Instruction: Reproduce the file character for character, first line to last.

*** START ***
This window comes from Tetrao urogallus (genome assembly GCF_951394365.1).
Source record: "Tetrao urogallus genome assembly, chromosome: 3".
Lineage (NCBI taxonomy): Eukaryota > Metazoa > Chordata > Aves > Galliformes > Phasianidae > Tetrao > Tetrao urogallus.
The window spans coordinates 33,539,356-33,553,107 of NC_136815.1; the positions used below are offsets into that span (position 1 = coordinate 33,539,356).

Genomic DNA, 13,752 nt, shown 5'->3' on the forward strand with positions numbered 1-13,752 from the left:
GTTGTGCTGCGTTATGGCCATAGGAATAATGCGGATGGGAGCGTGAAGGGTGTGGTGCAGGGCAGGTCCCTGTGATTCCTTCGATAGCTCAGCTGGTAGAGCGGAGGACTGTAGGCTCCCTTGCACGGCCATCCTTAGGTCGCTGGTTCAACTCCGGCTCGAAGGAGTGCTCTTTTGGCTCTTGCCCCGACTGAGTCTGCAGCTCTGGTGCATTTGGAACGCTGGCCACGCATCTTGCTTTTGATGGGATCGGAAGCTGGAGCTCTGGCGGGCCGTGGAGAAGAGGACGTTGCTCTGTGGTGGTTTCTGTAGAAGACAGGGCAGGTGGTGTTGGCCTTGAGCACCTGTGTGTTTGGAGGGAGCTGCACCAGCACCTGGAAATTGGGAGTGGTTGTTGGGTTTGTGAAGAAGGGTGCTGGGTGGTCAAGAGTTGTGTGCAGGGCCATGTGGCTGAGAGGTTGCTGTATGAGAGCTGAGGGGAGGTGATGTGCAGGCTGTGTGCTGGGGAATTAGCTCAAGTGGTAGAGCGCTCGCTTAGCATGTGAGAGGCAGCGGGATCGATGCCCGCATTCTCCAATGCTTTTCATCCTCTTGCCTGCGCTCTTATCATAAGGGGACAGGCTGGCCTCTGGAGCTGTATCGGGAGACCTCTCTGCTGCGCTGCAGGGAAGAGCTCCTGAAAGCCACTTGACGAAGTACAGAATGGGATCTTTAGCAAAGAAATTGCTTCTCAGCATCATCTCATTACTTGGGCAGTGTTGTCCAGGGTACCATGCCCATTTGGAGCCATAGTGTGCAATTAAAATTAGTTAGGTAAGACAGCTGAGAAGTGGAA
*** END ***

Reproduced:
This window comes from Tetrao urogallus (genome assembly GCF_951394365.1).
Source record: "Tetrao urogallus genome assembly, chromosome: 3".
Lineage (NCBI taxonomy): Eukaryota > Metazoa > Chordata > Aves > Galliformes > Phasianidae > Tetrao > Tetrao urogallus.
The window spans coordinates 33,539,356-33,553,107 of NC_136815.1; the positions used below are offsets into that span (position 1 = coordinate 33,539,356).

Genomic DNA, 13,752 nt, shown 5'->3' on the forward strand with positions numbered 1-13,752 from the left:
GTTGTGCTGCGTTATGGCCATAGGAATAATGCGGATGGGAGCGTGAAGGGTGTGGTGCAGGGCAGGTCCCTGTGATTCCTTCGATAGCTCAGCTGGTAGAGCGGAGGACTGTAGGCTCCCTTGCACGGCCATCCTTAGGTCGCTGGTTCAACTCCGGCTCGAAGGAGTGCTCTTTTGGCTCTTGCCCCGACTGAGTCTGCAGCTCTGGTGCATTTGGAACGCTGGCCACGCATCTTGCTTTTGATGGGATCGGAAGCTGGAGCTCTGGCGGGCCGTGGAGAAGAGGACGTTGCTCTGTGGTGGTTTCTGTAGAAGACAGGGCAGGTGGTGTTGGCCTTGAGCACCTGTGTGTTTGGAGGGAGCTGCACCAGCACCTGGAAATTGGGAGTGGTTGTTGGGTTTGTGAAGAAGGGTGCTGGGTGGTCAAGAGTTGTGTGCAGGGCCATGTGGCTGAGAGGTTGCTGTATGAGAGCTGAGGGGAGGTGATGTGCAGGCTGTGTGCTGGGGAATTAGCTCAAGTGGTAGAGCGCTCGCTTAGCATGTGAGAGGCAGCGGGATCGATGCCCGCATTCTCCAATGCTTTTCATCCTCTTGCCTGCGCTCTTATCATAAGGGGACAGGCTGGCCTCTGGAGCTGTATCGGGAGACCTCTCTGCTGCGCTGCAGGGAAGAGCTCCTGAAAGCCACTTGACGAAGTACAGAATGGGATCTTTAGCAAAGAAATTGCTTCTCAGCATCATCTCATTACTTGGGCAGTGTTGTCCAGGGTACCATGCCCATTTGGAGCCATAGTGTGCAATTAAAATTAGTTAGGTAAGACAGCTGAGAAGTGGAA